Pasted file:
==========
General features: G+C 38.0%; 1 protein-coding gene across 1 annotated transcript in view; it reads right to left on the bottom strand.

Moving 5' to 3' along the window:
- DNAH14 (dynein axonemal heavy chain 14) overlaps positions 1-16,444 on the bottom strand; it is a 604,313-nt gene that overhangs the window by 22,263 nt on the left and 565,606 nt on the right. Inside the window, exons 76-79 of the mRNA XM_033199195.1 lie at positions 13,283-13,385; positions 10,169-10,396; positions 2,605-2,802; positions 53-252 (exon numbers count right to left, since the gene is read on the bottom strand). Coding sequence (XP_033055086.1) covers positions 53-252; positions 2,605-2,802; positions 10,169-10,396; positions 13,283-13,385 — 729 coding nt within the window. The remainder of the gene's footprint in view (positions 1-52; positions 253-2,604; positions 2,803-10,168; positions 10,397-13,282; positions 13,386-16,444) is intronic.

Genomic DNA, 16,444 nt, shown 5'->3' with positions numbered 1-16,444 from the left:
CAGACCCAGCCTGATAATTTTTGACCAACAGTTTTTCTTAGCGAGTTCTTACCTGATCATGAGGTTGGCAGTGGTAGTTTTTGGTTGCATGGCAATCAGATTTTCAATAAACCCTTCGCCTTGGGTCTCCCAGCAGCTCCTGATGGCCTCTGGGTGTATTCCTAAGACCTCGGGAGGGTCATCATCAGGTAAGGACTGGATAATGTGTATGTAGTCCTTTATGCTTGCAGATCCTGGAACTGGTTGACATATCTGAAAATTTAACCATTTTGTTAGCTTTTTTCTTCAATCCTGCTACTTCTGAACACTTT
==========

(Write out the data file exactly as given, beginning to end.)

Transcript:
General features: G+C 38.0%; 1 protein-coding gene across 1 annotated transcript in view; it reads right to left on the bottom strand.

Moving 5' to 3' along the window:
- DNAH14 (dynein axonemal heavy chain 14) overlaps positions 1-16,444 on the bottom strand; it is a 604,313-nt gene that overhangs the window by 22,263 nt on the left and 565,606 nt on the right. Inside the window, exons 76-79 of the mRNA XM_033199195.1 lie at positions 13,283-13,385; positions 10,169-10,396; positions 2,605-2,802; positions 53-252 (exon numbers count right to left, since the gene is read on the bottom strand). Coding sequence (XP_033055086.1) covers positions 53-252; positions 2,605-2,802; positions 10,169-10,396; positions 13,283-13,385 — 729 coding nt within the window. The remainder of the gene's footprint in view (positions 1-52; positions 253-2,604; positions 2,803-10,168; positions 10,397-13,282; positions 13,386-16,444) is intronic.

Genomic DNA, 16,444 nt, shown 5'->3' with positions numbered 1-16,444 from the left:
CAGACCCAGCCTGATAATTTTTGACCAACAGTTTTTCTTAGCGAGTTCTTACCTGATCATGAGGTTGGCAGTGGTAGTTTTTGGTTGCATGGCAATCAGATTTTCAATAAACCCTTCGCCTTGGGTCTCCCAGCAGCTCCTGATGGCCTCTGGGTGTATTCCTAAGACCTCGGGAGGGTCATCATCAGGTAAGGACTGGATAATGTGTATGTAGTCCTTTATGCTTGCAGATCCTGGAACTGGTTGACATATCTGAAAATTTAACCATTTTGTTAGCTTTTTTCTTCAATCCTGCTACTTCTGAACACTTT